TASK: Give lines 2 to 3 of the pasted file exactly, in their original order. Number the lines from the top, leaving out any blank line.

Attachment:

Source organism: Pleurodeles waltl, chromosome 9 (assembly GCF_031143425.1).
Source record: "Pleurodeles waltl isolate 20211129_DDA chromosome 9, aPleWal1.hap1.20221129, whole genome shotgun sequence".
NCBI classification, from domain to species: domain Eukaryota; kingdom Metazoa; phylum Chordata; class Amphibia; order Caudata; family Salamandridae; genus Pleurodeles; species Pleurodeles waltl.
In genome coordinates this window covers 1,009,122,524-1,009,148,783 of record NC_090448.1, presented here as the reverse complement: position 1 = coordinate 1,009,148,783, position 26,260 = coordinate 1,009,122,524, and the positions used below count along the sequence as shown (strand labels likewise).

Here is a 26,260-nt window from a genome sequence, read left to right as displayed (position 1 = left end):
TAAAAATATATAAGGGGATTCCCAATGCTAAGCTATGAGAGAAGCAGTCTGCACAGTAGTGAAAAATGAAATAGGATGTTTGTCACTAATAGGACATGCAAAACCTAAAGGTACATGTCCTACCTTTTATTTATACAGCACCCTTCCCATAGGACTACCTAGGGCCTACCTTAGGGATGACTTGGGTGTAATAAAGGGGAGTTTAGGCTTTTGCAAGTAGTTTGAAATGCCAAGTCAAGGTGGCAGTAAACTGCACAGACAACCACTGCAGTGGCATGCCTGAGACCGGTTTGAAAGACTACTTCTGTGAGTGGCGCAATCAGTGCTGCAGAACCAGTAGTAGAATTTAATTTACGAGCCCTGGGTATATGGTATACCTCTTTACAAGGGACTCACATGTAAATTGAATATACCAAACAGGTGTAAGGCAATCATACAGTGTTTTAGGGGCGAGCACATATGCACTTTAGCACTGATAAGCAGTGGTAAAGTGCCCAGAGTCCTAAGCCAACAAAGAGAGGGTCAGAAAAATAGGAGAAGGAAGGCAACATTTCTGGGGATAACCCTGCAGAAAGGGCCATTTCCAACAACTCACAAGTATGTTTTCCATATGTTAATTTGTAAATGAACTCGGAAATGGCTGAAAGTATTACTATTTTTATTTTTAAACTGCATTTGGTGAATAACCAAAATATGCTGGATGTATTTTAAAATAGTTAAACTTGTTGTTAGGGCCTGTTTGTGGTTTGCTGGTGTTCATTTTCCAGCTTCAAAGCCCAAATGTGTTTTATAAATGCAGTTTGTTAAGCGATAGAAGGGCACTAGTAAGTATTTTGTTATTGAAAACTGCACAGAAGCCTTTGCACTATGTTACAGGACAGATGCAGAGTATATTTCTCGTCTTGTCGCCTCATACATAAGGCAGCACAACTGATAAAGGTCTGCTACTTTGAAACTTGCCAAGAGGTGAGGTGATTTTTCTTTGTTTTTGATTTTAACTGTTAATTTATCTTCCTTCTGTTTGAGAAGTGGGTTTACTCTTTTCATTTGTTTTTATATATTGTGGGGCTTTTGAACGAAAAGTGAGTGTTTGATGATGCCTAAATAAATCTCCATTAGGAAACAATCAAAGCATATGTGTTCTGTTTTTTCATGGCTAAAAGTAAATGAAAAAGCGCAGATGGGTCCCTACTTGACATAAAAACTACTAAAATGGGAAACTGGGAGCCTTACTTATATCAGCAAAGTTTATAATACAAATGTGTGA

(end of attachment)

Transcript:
Source record: "Pleurodeles waltl isolate 20211129_DDA chromosome 9, aPleWal1.hap1.20221129, whole genome shotgun sequence".
NCBI classification, from domain to species: domain Eukaryota; kingdom Metazoa; phylum Chordata; class Amphibia; order Caudata; family Salamandridae; genus Pleurodeles; species Pleurodeles waltl.